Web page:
# Python wrappers for the Generic Mapping Tools on the way

Standard

An interface for interoperability between the Generic Mapping Tools (GMT), a tool used by geophysicists to create research-quality figures, and Matlab has recently been developed that allows GMT users to interact with Matlab and Matlab users to make use of GMT.

GMT wrappers are currently also being developed for the Python programming language, particularly to be used in the IPython/Jupyter notebook due to an initiative by Leonardo Uieda (and his professor Paul Wessel) whose Postdoc is being funded by the NSF. You can watch his talk at the SciPy 2017 conference below.

Some of the mentioned advantages to which I attest  include:

• Begin and End statements are introduced to eliminate the need to pipe postscript results into a file in each line of code being written. This also eliminates the need to use the -K and -O flags which keep the file open and updates it, respectively. The -K and -O flags are a major confusion for newcomers to GMT.
• temporary files are created under the /tmp directory, in Linux, so they will automatically be cleaned once the jupyter notebook is closed or the operating system is rebooted. Moreover, every project will have its own  directory so files from different projects don’t get mixed up.
• GMT documentation straight in the Jupyter notebook
• Matplotlib- & Basemap-like behaviour, particularly inline viewing of figures, using gmt.show()
• Pythonic aliases make the compact GMT flags

To contribute: github.com/GenericMappingTools

Reference

Cook, T. (2017), A powerful new tool for research, Eos, 98, https://doi.org/10.1029/2017EO077489. Published on 17 July 2017.

# Matlab – Symbolic & Function Handles

Standard

Consider you want to define a function in Matlab, plot it, and differentiate it. This can be done in two ways. Let’s demonstrate the two methods on the function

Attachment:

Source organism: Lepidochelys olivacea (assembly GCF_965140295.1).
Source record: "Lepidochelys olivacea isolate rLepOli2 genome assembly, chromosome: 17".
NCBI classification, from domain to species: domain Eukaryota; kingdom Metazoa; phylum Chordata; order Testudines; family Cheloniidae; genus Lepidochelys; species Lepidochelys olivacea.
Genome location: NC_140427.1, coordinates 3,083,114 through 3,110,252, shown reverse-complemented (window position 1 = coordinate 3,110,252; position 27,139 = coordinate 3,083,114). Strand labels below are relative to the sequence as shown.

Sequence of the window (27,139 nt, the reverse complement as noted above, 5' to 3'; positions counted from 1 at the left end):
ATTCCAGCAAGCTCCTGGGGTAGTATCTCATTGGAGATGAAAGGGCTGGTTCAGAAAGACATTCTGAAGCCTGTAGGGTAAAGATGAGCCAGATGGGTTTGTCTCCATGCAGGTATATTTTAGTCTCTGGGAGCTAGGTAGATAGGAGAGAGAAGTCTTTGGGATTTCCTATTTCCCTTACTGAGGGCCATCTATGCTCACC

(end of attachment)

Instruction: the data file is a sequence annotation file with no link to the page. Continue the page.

$f(x) = x - 3 * log(x)$

whose derivative is

$f'(x) = 1 - \frac{3}{x}$

The first is using function handles (ie; numerically) that take & return values as input & output. Function handles require the inputs to be initialized. Here’s an example:


x = linspace(0.5, 5.0)'; % range of x as column vector
f = x - 3 * log(x); % returns numerical values
df = diff(f) ./ diff(x); % also numerical values of the derivative



The other is symbolically (ie; like you do in your math class) as such


syms x % define symbolic variables
f = x - 3 * log(x); % symbolic function
df = diff(f, x); % gives the symbolic derivative



which returns

f = x - 3*log(x)
df = 1 - 3/x



But this way you cannot give the funtion numerical inputs and hence can’t plot it. To do so you’ll have to convert the function to a function handle which is easy using matlabFunction():


f_handle = matlabFunction(f); % convert symbolic fn to a handle
f_handle(2); % value of f @ x = 2
x = linspace(0.5, 5.0)'; % define range for x as column vector
plot(x, f_handle(x) ) % plot f on the range x



which return

f_handle = @(x)x-log(x).*3.0
df_handle = @(x)-3.0./x+1.0